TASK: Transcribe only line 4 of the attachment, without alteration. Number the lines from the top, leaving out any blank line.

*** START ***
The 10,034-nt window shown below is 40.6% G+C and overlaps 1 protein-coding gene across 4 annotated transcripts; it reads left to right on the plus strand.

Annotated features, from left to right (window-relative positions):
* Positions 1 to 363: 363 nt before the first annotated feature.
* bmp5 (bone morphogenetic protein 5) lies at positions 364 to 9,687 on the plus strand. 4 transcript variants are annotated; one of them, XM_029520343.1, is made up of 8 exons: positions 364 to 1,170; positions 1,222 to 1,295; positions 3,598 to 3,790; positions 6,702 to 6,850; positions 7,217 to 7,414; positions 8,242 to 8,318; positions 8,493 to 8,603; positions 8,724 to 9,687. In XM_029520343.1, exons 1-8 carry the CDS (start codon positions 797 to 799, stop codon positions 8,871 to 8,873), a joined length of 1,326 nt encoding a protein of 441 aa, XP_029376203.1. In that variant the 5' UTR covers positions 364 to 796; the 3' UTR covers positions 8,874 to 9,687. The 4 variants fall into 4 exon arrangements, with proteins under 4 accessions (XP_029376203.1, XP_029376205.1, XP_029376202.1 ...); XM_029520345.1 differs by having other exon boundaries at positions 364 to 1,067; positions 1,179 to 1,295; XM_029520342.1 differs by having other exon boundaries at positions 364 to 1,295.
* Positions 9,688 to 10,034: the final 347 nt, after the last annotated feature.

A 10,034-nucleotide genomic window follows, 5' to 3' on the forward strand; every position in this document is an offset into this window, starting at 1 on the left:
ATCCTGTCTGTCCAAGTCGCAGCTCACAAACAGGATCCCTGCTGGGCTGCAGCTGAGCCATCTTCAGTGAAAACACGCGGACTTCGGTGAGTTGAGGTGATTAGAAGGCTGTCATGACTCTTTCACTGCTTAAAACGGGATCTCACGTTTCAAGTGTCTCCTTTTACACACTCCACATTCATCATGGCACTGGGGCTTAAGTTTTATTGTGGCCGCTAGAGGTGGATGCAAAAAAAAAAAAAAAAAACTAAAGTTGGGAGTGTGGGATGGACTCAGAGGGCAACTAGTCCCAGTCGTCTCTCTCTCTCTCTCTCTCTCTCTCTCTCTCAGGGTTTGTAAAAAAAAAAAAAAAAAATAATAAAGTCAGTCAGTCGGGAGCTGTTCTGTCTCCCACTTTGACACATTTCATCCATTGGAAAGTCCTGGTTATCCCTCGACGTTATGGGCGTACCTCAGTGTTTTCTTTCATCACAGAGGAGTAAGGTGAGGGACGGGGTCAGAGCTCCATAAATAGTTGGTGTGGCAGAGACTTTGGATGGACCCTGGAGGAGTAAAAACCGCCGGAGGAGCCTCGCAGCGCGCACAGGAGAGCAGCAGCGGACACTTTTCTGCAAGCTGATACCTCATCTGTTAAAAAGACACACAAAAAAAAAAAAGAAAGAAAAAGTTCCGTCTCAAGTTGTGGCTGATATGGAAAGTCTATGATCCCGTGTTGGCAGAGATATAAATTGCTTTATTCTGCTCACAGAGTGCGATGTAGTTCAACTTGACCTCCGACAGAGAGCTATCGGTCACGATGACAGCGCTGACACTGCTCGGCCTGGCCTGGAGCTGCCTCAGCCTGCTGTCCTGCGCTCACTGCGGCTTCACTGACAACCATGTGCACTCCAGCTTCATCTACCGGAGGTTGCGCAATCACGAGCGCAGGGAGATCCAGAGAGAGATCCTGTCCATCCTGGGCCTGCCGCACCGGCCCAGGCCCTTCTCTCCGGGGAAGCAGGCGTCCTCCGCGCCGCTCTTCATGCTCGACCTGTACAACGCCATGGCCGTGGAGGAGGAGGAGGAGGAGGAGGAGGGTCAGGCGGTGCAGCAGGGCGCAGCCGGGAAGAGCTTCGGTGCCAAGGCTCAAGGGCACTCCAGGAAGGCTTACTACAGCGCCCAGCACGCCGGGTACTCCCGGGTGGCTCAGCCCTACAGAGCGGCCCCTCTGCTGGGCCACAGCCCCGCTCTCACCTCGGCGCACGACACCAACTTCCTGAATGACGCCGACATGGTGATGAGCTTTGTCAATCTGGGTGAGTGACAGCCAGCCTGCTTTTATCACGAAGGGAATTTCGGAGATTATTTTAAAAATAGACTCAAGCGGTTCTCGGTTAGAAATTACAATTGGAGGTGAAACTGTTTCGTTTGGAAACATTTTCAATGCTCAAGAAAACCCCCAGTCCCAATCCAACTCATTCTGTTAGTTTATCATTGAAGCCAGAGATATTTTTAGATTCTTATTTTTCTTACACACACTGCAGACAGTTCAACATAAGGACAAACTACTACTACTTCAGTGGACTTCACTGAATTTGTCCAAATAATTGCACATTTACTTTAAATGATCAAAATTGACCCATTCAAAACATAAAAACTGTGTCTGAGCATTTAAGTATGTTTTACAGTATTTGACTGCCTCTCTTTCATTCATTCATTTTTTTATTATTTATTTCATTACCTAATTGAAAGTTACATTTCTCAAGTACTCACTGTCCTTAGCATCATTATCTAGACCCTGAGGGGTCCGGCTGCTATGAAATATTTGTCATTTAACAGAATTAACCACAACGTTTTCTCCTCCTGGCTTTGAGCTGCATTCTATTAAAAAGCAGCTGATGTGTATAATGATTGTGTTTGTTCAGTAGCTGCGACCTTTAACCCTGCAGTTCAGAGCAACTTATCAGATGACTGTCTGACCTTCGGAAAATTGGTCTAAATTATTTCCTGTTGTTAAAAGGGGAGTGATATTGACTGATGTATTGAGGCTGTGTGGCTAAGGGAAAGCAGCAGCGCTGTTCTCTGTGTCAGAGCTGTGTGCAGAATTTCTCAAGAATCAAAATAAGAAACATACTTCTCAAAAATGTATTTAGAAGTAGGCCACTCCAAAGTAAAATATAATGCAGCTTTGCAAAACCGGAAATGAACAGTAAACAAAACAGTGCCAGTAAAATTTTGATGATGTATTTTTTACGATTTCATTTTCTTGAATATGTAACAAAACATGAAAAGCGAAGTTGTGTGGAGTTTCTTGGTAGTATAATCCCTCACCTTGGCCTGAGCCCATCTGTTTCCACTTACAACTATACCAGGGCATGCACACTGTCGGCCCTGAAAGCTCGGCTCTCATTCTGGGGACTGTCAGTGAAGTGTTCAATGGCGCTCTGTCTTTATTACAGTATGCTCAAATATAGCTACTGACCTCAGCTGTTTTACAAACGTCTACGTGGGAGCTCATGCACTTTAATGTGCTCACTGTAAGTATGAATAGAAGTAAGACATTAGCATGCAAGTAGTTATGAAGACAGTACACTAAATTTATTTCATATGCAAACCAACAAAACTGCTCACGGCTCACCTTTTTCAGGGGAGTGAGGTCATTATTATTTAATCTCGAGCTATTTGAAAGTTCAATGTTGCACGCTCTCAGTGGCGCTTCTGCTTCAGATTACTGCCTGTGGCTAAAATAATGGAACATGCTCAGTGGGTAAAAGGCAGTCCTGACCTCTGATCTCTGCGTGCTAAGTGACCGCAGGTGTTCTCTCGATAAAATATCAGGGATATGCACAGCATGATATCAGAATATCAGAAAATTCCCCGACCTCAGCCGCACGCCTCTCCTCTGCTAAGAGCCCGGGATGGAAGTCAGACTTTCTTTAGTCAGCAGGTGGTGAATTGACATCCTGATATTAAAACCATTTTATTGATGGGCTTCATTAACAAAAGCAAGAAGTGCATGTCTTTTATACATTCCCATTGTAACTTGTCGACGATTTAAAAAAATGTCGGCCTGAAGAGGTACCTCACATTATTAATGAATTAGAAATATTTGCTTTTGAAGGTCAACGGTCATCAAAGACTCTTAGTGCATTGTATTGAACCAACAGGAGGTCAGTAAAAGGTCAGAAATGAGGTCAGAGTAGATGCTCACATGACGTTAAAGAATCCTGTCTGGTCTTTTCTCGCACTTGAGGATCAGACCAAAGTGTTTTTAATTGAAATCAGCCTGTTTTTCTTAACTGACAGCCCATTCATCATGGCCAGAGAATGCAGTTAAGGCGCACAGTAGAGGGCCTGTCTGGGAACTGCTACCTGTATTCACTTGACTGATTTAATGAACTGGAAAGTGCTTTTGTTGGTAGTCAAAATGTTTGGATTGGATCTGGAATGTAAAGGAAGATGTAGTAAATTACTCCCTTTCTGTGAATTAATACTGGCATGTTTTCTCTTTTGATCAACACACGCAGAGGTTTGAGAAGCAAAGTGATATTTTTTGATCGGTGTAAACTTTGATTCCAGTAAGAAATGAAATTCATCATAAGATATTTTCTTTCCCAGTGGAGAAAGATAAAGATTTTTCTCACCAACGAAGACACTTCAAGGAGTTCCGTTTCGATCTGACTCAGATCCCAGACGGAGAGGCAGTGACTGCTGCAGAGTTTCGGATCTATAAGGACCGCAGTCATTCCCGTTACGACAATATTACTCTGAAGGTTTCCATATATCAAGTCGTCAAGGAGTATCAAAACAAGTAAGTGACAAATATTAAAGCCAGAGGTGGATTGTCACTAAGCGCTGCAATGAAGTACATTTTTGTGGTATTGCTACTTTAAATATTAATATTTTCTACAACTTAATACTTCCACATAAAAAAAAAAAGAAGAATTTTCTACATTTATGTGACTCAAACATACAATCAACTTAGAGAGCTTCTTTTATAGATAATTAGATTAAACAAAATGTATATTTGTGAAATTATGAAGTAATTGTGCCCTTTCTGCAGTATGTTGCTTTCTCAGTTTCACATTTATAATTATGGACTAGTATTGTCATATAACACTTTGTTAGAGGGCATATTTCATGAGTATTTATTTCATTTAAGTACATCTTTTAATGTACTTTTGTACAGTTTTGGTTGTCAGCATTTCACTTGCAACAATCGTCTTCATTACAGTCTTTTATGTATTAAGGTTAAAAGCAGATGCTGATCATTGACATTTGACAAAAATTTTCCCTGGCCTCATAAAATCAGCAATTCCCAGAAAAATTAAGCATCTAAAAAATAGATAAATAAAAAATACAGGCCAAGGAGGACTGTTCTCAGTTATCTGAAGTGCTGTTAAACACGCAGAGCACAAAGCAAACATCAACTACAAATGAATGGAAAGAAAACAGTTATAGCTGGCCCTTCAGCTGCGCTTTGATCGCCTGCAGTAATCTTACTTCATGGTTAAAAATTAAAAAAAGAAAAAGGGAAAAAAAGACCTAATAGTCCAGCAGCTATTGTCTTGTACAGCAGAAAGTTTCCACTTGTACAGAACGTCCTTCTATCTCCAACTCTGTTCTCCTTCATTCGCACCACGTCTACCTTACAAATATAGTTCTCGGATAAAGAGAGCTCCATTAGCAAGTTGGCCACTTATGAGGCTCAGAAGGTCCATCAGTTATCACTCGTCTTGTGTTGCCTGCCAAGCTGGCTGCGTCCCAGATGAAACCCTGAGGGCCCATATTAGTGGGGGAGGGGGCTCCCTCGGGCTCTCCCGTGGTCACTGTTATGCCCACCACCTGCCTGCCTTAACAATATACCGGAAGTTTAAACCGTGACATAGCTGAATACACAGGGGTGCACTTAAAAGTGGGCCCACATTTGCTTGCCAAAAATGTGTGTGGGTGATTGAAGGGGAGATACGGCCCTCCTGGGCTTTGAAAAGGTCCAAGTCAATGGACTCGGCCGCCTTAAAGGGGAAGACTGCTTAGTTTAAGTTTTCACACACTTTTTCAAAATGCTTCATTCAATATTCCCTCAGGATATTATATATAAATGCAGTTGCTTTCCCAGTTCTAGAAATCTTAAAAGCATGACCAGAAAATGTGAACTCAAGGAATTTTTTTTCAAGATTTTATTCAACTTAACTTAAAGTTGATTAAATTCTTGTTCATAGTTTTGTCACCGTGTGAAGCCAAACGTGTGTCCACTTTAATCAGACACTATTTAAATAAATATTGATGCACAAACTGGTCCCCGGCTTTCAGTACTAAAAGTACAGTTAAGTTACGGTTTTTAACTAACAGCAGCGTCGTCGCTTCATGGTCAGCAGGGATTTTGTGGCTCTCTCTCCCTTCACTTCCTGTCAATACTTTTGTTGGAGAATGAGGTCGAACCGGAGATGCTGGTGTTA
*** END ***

* bmp5 (bone morphogenetic protein 5) lies at positions 364 to 9,687 on the plus strand. 4 transcript variants are annotated; one of them, XM_029520343.1, is made up of 8 exons: positions 364 to 1,170; positions 1,222 to 1,295; positions 3,598 to 3,790; positions 6,702 to 6,850; positions 7,217 to 7,414; positions 8,242 to 8,318; positions 8,493 to 8,603; positions 8,724 to 9,687. In XM_029520343.1, exons 1-8 carry the CDS (start codon positions 797 to 799, stop codon positions 8,871 to 8,873), a joined length of 1,326 nt encoding a protein of 441 aa, XP_029376203.1. In that variant the 5' UTR covers positions 364 to 796; the 3' UTR covers positions 8,874 to 9,687. The 4 variants fall into 4 exon arrangements, with proteins under 4 accessions (XP_029376203.1, XP_029376205.1, XP_029376202.1 ...); XM_029520345.1 differs by having other exon boundaries at positions 364 to 1,067; positions 1,179 to 1,295; XM_029520342.1 differs by having other exon boundaries at positions 364 to 1,295.